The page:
An evaluation into how the introduction of Secondary SEAL has impacted upon School Climate & Pupils’ Emotional Literacy and Resiliency Levels.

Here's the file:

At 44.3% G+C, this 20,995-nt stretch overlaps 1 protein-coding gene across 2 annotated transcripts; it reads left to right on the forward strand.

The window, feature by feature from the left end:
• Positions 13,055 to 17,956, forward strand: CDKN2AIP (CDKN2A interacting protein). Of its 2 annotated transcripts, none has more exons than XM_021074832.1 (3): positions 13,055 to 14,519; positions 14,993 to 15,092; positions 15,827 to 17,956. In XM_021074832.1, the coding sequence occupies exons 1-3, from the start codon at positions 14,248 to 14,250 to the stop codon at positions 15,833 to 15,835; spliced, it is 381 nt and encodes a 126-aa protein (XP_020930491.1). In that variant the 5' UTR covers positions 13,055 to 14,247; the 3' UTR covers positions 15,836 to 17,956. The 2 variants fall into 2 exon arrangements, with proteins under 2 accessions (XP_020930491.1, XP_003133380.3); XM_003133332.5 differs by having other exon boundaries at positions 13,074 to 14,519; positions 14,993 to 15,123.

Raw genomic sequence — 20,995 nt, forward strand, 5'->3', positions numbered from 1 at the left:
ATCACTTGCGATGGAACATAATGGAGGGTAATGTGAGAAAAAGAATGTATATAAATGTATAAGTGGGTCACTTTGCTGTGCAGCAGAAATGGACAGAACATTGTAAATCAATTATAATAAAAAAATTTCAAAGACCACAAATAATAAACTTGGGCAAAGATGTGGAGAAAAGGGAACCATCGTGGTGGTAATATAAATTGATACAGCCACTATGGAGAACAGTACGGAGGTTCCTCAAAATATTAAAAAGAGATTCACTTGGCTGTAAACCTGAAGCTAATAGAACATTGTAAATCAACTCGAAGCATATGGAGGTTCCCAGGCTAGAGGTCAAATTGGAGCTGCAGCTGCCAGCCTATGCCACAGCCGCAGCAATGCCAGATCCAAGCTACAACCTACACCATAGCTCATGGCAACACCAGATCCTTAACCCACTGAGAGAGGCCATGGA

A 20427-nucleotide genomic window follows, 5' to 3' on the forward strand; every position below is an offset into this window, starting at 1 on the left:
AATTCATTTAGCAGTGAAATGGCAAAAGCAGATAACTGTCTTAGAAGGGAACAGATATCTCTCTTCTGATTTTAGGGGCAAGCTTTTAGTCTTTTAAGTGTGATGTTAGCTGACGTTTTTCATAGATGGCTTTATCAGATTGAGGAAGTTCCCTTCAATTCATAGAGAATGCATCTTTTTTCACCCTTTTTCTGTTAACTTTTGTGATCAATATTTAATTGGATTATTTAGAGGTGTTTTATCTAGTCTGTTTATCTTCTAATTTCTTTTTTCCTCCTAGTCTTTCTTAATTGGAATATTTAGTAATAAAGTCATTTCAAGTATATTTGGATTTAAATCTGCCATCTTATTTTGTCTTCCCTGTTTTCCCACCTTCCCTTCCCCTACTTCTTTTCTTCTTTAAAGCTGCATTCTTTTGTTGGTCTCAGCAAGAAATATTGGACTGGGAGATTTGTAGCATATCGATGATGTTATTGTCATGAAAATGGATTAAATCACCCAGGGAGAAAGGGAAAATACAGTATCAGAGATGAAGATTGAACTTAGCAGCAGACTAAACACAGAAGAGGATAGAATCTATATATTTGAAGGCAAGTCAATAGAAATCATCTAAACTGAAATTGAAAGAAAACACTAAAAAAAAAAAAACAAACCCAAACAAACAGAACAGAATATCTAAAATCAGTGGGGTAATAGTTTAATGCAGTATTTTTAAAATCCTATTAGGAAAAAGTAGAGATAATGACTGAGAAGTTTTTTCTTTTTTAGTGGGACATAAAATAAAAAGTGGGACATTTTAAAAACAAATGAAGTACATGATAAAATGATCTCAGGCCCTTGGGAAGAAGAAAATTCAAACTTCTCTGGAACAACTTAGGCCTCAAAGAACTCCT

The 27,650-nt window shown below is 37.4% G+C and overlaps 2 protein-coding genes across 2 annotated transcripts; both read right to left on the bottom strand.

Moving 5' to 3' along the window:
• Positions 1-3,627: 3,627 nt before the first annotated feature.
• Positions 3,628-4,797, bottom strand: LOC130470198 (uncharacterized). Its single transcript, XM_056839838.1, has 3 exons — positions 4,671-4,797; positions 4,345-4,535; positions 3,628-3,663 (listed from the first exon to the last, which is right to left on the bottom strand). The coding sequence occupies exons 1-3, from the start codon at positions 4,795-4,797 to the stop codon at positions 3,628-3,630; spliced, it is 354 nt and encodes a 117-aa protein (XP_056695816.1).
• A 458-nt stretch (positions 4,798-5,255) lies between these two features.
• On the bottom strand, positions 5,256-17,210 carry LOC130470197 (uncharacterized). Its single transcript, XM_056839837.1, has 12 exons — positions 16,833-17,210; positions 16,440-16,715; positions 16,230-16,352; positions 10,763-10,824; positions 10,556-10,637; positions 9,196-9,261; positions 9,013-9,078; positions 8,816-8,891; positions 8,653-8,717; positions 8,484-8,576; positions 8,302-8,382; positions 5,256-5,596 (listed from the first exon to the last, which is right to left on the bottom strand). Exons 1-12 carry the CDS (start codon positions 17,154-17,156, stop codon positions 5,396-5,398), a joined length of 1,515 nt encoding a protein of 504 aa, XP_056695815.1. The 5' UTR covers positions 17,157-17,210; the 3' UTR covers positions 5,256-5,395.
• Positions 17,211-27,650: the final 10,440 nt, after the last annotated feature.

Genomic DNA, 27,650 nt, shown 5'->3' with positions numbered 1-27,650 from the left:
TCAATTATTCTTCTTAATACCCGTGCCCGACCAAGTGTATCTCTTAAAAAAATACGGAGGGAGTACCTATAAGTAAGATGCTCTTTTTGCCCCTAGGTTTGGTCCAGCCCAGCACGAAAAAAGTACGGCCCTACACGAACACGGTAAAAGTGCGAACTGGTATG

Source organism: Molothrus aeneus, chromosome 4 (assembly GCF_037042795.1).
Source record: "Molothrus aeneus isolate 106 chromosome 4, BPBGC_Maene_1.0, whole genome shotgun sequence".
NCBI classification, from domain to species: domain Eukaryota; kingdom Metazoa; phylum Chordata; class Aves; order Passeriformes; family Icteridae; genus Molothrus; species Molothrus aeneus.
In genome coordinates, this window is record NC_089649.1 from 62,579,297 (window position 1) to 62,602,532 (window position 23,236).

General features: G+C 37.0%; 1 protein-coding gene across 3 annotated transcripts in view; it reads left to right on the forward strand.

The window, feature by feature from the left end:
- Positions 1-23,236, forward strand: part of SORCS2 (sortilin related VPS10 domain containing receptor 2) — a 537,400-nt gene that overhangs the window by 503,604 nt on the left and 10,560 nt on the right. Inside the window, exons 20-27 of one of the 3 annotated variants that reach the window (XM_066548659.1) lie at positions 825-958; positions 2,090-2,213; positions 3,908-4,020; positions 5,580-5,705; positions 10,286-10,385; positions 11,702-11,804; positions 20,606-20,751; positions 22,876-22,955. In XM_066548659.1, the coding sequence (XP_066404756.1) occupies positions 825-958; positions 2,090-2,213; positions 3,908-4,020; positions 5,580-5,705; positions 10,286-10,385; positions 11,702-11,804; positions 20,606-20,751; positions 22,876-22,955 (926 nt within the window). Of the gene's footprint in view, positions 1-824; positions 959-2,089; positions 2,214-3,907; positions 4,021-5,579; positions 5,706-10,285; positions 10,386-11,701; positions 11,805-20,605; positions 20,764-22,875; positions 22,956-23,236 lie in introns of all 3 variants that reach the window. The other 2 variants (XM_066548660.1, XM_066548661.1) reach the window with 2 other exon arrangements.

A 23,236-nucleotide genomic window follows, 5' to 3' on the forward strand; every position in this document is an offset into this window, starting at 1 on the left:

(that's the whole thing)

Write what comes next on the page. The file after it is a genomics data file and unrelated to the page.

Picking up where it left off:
Snape, Mark Anthony
Thesis or dissertation
University of Exeter
Reason for embargo
To enable publication of the research